A long term approach to contextualise a cultural legacy and bring contemporary character through building the Indo-Africa diasporic, cultural and artistic interconnects. Continue to research and educate a younger generation on the characteristics of the Patidar Houses through heritage walks to build sustainabile cultural tourism to the village through engaged activities.
Avichal Heritage Initiative is a movement conceptualised to implement engagement of the NRI diaspora and the next generation through the rebuilding and repurposing of heritage homes in Dharmaj. Rhodesia House was chosen to tell the story of the Indo-African heritage in Dharmaj. Tracing Routes was conceptualised by The Kala Chaupal Trust in collaboration with The Avichal Heritage Initiative to populate the forgotten stories of Patidars and their India & Global impact through a three day programme around ‘Dharmaj Day’.
Mapping the early Patridars, their homes, and their journeys through curated walks in the Dharmaj Village. Explored the socio-cultural contexts of immigrants to Africa and other continents through artist invitations and residencies for permanent/temporary exhibitions.
The Patidars of Dharmaj have a very thorough knowledge of agriculture. The town is not only agricultural, but industrial too. Many migrated to countries as far as Southern Africa, East Africa, UK, Fiji, and Japan in the late 1800s and then to the USA, Canada, Australia in the 1900s. The Patidars of Dharmaj took on a leading role in the Independence Movement. They provided shelter to the freedom fighters. The Patidars built homes back in Dharmaj.
Women in Migration’ is an archival narration of Chanchalben’s journey from Gujrat to Zimbabwe in the Kumshuma Cafe at Rhodesia House, Dharmaj, Gujarat. The archival is in perspective of woman leadership in offshore socio-cultural preservation.
The socio-political-economic times when Chanchalben first moved to Rhodesia, the now Zimbabwe were changing rapidly influenced by multiple external factors. She was at the time among only 150-200 women of Indian origin in British Central Africa/Rhodesia. While she persevered in the conservative role of wife and mother it is important to lay cognisance to her strength of spirit in the changing landscapes and situations of both India and Africa.
‘The migration of Indians to the various countries of Southern Africa took place at different times, for different reasons along different routes. Gradually, countries in the region experienced the settlement of Indians who contributed extensively in diverse areas of activity in their adopted homes. Indian women, along with their menfolk, actively participated in various local sectors that helped them establish a firm footing in the new countries.
Even during the early period in South Africa, Indian women took active part in politics aside from their involvement in the economic sector.’
Premila Singh is an Indian artist and an author who was based in South Africa for over 20 years (1992-2012). She entered South Africa the year Nelson Mandela became President and is very familiar with the Indian diaspora in Southern Africa. Premila Singh engaged in reading from her book ‘A Country Forgotten’ on Zimbabwe and an exhibition of artworks painted during her stay in South Africa.
Ana Bloom , is a French artist, photographer, art director. She is the daughter of a political refugee from Ukraine-Russia, Cuba, America and a french mother. She was brought up in a cosmopolitan and universalist environment. Since her childhood, she practice photography and various forms of Arts. Her photographic installation ‘SOUFFLES, BREATH was installed on the second floor of Rhodesia House.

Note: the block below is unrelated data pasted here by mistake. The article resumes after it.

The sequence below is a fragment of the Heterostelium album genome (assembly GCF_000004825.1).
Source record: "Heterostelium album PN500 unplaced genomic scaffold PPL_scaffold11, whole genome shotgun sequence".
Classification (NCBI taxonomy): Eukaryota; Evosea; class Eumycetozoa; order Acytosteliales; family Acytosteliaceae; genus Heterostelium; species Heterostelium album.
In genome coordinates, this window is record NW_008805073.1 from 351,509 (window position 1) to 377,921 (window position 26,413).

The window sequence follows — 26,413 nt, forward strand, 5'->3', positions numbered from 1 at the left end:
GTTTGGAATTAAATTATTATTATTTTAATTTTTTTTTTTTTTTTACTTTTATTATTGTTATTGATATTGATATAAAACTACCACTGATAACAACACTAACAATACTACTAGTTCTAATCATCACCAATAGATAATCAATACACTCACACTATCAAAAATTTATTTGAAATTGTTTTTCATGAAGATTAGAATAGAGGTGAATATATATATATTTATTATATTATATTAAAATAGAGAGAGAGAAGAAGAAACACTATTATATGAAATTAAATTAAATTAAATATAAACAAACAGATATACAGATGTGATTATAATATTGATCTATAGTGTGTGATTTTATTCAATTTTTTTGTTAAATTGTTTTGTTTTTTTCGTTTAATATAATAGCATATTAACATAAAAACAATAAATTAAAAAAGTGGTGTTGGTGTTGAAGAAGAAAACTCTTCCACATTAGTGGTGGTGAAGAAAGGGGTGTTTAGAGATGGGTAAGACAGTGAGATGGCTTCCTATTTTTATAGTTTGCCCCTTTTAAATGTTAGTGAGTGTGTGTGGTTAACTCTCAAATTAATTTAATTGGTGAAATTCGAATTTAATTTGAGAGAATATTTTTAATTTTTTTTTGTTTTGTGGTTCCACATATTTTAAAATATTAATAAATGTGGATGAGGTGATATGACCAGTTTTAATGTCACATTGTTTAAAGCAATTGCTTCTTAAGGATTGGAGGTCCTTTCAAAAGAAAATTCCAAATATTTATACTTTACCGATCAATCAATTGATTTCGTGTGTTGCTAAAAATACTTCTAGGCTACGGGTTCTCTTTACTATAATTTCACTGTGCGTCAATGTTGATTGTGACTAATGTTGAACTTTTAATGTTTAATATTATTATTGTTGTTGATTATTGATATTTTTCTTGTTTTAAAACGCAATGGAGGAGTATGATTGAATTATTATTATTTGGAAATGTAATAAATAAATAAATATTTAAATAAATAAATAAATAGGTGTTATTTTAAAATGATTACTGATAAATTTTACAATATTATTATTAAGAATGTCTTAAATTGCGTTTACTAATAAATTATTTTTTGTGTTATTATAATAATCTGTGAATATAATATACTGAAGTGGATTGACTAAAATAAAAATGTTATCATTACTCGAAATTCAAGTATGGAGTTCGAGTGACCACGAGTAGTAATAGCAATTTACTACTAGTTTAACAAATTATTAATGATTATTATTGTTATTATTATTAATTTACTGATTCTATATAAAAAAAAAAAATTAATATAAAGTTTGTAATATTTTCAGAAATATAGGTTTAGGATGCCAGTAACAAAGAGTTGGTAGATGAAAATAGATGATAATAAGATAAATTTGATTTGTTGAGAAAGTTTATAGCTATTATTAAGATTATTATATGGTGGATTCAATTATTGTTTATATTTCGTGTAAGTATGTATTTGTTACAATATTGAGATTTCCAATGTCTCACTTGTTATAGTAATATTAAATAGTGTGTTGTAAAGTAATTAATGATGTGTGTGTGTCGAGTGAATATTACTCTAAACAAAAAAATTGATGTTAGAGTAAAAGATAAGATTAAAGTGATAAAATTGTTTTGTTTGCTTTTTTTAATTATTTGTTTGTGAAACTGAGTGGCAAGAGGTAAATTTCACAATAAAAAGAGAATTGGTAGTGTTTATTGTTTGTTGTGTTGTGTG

Know more about the artwork and the artist, www.anabloom.com
Atul Bhalla completed his bachelor’s in fine arts from the College of Art, University of Delhi, and his master’s in fine arts from the School of Art, Northern Illinois University, USA. Bhalla is a conceptual artist working with environmental issues, particularly those surrounding water, for more than two decades. His work invites audiences to engage directly with urban and metropolitan spaces, and in particular water resources, in his city New Delhi as well as those he visits during the course of international exhibitions and residencies. In his engagement with the eco-politics of water, Bhalla has been pushing for various thematic links through his multifaceted practice. Primarily using photography the artist explores histories and associative meanings of sites of everyday living, building narratives through performance and many times using text as well.
A book on Somabhai Mooljibhai Patel and Chanchalben journey from Dharmaj to Africa was launched at Tracing Ro(u)tes 2020. It encompasses the family history of four generations and the building of Rhodesia House.
The students of Vadodra Design Academy studied the Indo-Sarcenic influence on the Dharmaj Houses through sketch studies and these were displayed in Dharmaj during Tracing Ro(u)tes 2020.
Indo-Saracenic (from Saracen, an archaic name for Muslims used by the British), also known as Indo- Gothic was a style of Architecture used by British Architects in the late 19th century in India. Indo-Saracenic Architecture was an effort to merge British and Indian aspirations after 1858 and to show that how despite being an Imperial power, the British in India were part of the Indian milieu. It also aroused Indian’s interest in their own history. The Indo-Saracenic movement began in the 1870s.
Heritage walks were organised through a collaboration with Centre for Heritage Management, Ahemdabad University. The students, mapped the early Patridars, their homes and their journeys through curated walks in the Dharmaj Village as part of Tracing Ro(u)tes 2020. The students researched the original families, the descendants and stories behind each of the houses.